Preparation of CeO2/Cu-ZSM-5: Copper was ion exchanged with a ZSM-5 zeolite via typical means. A 0.01 M solution of Cu(NO3)2 was prepared, and 2 g of H-ZSM-5 (SiO2/Al2O3=80) was stirred into 40 ml of the solution. The slurry was stirred overnight at room temperature, then filtered, washed with distilled water, dried at 100° C. in a vacuum oven, then calcined in air at 500° C. for 3 hrs. Copper loadings can be adjusted by changing the concentration of the solution, the pH of mixing, or by repeated exchanges with the solution. Ceria was introduced by first diluting a ceria sol from 20 wt % to 0.01M. Two grams of the Cu-ZSM-5 was mixed with 40 ml of the ceria solution, and was stirred overnight at room temperature. The slurry was filtered, washed, dried, and then calcined using the same conditions above. This catalyst will be referred to as “CeO2/Cu-ZSM-5”.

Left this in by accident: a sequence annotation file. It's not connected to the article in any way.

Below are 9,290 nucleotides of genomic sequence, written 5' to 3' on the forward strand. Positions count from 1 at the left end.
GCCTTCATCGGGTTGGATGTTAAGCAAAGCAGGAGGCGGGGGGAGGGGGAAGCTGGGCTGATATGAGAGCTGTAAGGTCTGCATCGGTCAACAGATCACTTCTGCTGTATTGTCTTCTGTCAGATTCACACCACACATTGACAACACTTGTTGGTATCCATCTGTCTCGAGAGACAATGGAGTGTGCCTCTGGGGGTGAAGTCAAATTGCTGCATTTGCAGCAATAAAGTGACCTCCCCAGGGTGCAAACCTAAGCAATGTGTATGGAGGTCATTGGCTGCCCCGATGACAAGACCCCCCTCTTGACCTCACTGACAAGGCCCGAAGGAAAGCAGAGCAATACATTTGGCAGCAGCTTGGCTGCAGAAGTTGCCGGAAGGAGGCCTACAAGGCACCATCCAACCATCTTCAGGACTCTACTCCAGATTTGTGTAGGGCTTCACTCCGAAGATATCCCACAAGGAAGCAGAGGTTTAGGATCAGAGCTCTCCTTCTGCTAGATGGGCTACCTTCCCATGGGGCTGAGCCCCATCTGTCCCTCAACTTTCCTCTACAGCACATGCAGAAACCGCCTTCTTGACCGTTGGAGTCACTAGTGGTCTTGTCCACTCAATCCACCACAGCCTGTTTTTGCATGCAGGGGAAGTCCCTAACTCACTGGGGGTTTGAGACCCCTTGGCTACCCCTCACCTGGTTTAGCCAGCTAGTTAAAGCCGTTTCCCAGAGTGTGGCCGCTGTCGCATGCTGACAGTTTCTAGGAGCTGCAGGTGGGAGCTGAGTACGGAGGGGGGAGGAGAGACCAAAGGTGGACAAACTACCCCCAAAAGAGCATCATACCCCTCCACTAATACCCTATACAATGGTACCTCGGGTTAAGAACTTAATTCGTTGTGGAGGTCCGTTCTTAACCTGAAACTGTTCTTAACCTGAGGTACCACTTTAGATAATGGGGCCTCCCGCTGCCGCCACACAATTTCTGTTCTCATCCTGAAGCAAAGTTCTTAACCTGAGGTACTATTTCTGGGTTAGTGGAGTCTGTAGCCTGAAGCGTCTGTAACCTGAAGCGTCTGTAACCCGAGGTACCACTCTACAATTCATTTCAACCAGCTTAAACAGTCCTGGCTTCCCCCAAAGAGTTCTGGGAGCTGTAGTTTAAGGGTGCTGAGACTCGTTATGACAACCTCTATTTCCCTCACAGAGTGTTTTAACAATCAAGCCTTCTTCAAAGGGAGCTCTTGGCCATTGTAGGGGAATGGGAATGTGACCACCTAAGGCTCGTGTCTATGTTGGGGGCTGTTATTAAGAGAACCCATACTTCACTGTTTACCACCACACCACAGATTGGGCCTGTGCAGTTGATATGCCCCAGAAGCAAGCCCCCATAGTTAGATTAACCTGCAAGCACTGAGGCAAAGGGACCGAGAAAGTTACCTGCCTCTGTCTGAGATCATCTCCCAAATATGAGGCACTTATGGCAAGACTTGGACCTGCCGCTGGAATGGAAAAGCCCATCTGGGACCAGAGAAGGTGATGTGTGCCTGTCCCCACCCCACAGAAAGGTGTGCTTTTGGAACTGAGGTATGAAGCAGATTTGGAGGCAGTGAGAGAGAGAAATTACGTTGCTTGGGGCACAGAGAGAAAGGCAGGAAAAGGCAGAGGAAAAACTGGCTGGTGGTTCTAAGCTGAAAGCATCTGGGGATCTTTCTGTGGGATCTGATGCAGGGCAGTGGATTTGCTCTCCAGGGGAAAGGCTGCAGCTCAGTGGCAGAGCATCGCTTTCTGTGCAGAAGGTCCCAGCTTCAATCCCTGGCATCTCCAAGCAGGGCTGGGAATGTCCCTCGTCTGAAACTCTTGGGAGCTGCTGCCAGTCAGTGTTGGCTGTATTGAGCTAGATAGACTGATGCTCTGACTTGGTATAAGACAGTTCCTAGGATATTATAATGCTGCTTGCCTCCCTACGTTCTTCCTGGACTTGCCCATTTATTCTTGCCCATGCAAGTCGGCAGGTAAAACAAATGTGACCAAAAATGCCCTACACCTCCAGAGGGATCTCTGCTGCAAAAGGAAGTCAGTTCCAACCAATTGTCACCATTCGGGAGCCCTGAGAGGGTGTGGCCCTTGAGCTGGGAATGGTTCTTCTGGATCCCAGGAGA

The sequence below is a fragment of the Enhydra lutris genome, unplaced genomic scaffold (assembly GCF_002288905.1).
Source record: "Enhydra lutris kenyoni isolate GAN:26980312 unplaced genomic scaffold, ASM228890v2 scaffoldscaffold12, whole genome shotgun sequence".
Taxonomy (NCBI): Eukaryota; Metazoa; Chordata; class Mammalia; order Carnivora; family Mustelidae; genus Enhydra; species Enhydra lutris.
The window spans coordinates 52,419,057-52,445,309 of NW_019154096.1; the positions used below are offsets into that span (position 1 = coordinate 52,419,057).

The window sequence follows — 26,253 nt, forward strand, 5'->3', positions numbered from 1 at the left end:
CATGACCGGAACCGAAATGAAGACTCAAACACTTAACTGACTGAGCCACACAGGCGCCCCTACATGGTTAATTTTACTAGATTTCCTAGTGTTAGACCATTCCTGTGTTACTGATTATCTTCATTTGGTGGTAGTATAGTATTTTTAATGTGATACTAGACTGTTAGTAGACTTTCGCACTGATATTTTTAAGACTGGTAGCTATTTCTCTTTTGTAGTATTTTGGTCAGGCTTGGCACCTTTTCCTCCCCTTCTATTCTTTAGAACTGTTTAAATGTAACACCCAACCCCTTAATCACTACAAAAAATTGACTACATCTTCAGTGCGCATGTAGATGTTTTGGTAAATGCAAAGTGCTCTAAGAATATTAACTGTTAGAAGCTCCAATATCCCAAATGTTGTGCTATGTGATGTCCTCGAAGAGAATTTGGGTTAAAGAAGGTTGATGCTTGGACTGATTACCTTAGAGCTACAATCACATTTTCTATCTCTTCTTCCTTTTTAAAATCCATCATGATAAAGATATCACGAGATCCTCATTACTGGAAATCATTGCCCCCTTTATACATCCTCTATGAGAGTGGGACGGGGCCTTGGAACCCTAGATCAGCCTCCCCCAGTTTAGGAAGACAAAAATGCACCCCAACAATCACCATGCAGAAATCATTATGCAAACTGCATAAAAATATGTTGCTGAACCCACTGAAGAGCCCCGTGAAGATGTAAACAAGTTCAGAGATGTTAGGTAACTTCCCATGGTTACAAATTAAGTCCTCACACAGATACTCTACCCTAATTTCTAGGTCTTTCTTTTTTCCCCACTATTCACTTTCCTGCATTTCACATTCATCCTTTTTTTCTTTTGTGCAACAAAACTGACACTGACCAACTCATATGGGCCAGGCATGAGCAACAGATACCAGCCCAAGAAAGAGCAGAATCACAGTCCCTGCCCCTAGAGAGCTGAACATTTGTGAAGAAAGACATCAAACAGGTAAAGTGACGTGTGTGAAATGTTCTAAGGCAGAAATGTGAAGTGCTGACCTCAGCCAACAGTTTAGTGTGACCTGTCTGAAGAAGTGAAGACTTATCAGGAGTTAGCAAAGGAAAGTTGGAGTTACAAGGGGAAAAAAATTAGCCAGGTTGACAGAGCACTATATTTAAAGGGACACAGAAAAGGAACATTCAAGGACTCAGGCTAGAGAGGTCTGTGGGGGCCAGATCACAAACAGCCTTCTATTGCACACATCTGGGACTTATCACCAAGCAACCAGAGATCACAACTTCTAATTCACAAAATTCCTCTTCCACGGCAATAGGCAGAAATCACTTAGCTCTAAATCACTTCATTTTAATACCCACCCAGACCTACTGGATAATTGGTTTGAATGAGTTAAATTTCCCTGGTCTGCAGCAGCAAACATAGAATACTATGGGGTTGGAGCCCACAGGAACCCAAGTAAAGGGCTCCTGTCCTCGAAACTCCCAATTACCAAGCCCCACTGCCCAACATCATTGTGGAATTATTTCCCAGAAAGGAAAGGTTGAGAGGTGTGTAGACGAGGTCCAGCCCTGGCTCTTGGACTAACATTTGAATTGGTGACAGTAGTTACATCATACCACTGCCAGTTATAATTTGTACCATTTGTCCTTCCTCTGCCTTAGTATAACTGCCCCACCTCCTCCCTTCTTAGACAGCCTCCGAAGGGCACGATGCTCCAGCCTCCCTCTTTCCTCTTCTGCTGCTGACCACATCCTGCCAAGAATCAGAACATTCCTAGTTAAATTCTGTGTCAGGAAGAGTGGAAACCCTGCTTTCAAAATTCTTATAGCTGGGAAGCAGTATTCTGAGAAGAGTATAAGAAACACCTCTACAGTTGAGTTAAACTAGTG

Preparation of Cu-ZSM-5/CeO2: High surface area ceria was first prepared following traditional procedures. Five grams of cerium carbonate was slowly mixed with 4.5 ml of glacial acetic acid to produce cerium acetate. The sample was dried in a vacuum over at 100° C., the calcined in air at 425° C. to produce cerium oxide. The ceria was coated with a layer of Al2O3 to act as a template by mixing 2 g of the ceria with 40 ml of a 0.01M Al2O3 sol (diluted from a 20 wt % sol), stirring overnight, then filtering, washing, drying, and calcining in air at 500° C. as above. The zeolite precursor solution was prepared by mixing a solution containing NaOH, dissolved Al foil, and H2O with tetraethylorthosilicate (TEOS) and tetrapropylammonium hydroxide (TPAOH) such that the molar concentrations in the final solution was 4:0.06:571:6:1 NaOH:Al:H2O:TEOS:TPAOH. The solution was stirred at room temperature overnight, then approximately 40 ml was added to 2 g of the Al2O3 coated ceria in an autoclave. The autoclave was heated to 175° C. for 6 hrs under autogenic pressure. After rapid cooling, the sample was filtered, washed, dried, then calcined for 6 hrs in air at 500° C. to remove residual organic compounds. Copper was exchanged with the zeolite film/ceria following the methods listed above for CeO2/Cu-ZSM-5. The final catalyst will be referred to as “Cu-ZSM-5/CeO2”.